Good organisation design can help companies become more innovative, but first you have to understand the nature of “new ideas” and how to generate them.

Not long ago, I was teaching organisation design to a group of senior executives when a somewhat tangential but insistent question rang out: “What can you tell us about innovation?” For today’s business leaders, it’s an understandable obsession. Most agree that the need to innovate is no longer confined to Silicon Valley; rapidly changing business conditions force a heavy and constant imaginative burden on all businesses that want to remain in the game long-term. There is no dearth of consultants and advisors offering to help “make your organisation more innovative” (for a fee). What should you know before you buy?  I have listed here what I shared with the executives during class: some of the most reliable old ideas about new ideas that I know of.

  1. Constraints are good for innovation

Most innovations aren’t necessarily the product of companies throwing large amounts of money at a problem – quite the opposite. New ideas have historically arisen when individuals were confronted with a problem they couldn’t buy their way out of, and so had to experiment within constraints. Constraints force us to discard preconceptions about processes and products. They require companies to rediscover their essential goals and improvise new, streamlined ways to achieve them. Be sceptical of the prevailing stereotype that innovation is about blue-skies thinking with lots of resources at your disposal. Creativity, ingenuity, and finding quick fixes and workarounds are all compatible with innovative thinking. By implication, so are organisational attributes such as performance targets, accountability and cost discipline.

  1. Most new ideas are re-combinations of old ideas.

Case in point: the iPod, undoubtedly an iconic innovation in recent memory. It left the global music industry forever changed, yet from a technological standpoint, it offered absolutely nothing new when it emerged in 2001. Already existing mp3 players contained all its functionality and more. New ways of combining old ideas are at the heart of innovation. Hence the continued importance of innovation hubs, from the coffee shop where intellectuals gathered in 18th century London to Silicon Valley, where spontaneous interactions among imaginative people have produced miraculous results. That’s also why I stand with Yahoo! CEO Marissa Mayer in opposition to the idea that employees can be as creative in isolation at home as they would be working with colleagues in the same physical space. There is an important connection between creativity and proximity. Design the organisation in a way that allows “ideas to have sex” as British author Matt Ridley puts it.

  1. Most new ideas are bad ideas

Organisation theorist Jim March taught us about the exploration-exploitation trade-off: If we keep re-using what works, we will never discover anything better; but the search for something better may well turn up duds. The implication: it’s not crazy to throw some money at crazy ideas. Example: In 2001, McDonald’s in Switzerland opened a pair of four-star branded hotels that lasted just two and a half years. While on the surface a baffling move, the hotel project was in fact a direct response to a call from HQ for experiments and ideas to help expand the brand. The fast food giant was aware even then that diversification was needed to offset the long-term threat that increasing global health-consciousness posed to their burgers-and-fries business model. The “Golden Arch” hotels certainly lost money, but the loss was no doubt deemed acceptable, incurred as it was while the company was flush with cash, and sacrificed as it was at the altar of the prospect of innovation. If you want to innovate, learn first to tolerate failure.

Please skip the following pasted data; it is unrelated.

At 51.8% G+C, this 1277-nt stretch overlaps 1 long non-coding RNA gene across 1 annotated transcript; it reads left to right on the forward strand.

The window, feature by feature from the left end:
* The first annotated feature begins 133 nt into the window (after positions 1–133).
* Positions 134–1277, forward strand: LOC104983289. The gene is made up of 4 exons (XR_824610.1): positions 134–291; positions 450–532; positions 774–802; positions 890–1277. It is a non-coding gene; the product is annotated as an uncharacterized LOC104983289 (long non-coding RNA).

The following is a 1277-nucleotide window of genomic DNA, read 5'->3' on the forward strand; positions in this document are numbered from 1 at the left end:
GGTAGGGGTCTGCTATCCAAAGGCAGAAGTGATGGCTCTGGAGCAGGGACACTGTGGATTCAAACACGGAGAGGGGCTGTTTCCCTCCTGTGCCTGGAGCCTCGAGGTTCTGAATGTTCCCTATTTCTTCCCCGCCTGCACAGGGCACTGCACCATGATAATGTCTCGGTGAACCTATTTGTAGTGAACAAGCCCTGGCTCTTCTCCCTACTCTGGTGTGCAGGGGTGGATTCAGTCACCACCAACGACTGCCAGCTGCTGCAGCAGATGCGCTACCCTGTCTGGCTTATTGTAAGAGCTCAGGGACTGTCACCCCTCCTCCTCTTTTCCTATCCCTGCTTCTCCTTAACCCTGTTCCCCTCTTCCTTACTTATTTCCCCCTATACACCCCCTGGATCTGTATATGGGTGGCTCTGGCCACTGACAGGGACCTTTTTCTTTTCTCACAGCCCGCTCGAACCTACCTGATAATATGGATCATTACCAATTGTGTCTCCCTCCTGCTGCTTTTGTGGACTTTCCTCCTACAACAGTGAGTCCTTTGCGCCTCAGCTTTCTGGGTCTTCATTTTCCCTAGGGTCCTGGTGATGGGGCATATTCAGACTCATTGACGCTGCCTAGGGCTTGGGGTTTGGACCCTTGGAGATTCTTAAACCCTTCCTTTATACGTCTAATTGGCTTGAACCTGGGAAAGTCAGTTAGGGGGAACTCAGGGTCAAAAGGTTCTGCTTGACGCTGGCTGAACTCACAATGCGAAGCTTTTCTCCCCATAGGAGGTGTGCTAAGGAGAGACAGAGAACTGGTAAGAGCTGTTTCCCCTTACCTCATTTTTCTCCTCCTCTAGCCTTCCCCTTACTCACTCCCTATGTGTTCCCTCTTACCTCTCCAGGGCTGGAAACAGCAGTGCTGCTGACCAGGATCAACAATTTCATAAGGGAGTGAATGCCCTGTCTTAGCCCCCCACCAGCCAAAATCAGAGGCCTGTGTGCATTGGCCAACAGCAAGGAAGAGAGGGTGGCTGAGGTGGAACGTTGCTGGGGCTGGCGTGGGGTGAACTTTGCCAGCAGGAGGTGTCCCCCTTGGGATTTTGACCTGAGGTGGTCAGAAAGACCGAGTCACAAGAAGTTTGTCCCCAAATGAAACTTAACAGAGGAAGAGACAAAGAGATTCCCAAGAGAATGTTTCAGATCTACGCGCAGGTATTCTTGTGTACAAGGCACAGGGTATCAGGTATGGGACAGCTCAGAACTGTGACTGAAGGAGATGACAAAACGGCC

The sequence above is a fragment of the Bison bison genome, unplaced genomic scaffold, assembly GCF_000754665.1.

1. New ideas are necessary, but not sufficient for innovation

Producing a good new idea doesn’t mean it will make you money. The classic illustration of this principle is the story of Xerox PARC, an R&D division that in 1973 produced the Xerox Alto, the world’s first personal computer and a major influence on all the commercial PCs that would follow. It was also responsible for the first prototypes of the laser printer, graphical user interface (GUI) mouse, and other technologies that were to become staples of home computing. Yet, in the end, Xerox failed to capitalise on its legendary innovation capacity, and PARC could only sit back and watch as Steve Jobs and others reaped extremely lucrative inspiration from its inventions. Myriad theories have sprung up to explain the failure of Xerox to capitalise on PARC’s new ideas. I don’t have the space to go into them here – but the case suffices to illustrate why having new ideas is not the same as being able to monetise them.

  1. Organising for generating new ideas is not the same as organising to use new ideas effectively.

The McDonald’s example above demonstrates that generating good new ideas requires a certain amount of tolerance for failure, but clearly this can’t be the standard for parts of the organisation that must specialise in implementing good ideas.Manufacturing processes, by necessity, are considered successful only if they are able to provide flawless replicability and reliability, something that would be considered an insane expectation in an R&D department. Organisations must take these differences into account either by making room for both kinds of contexts in different parts of the organisation, or by abandoning the dichotomy altogether in favour of specialisation. The pharma industry has seen a sharp division of labor between risky idea generation by biotech firms and commercialisation by big pharma.

Phanish Puranam is the Roland Berger Chair Professor of Strategy & Organisation Design at INSEAD.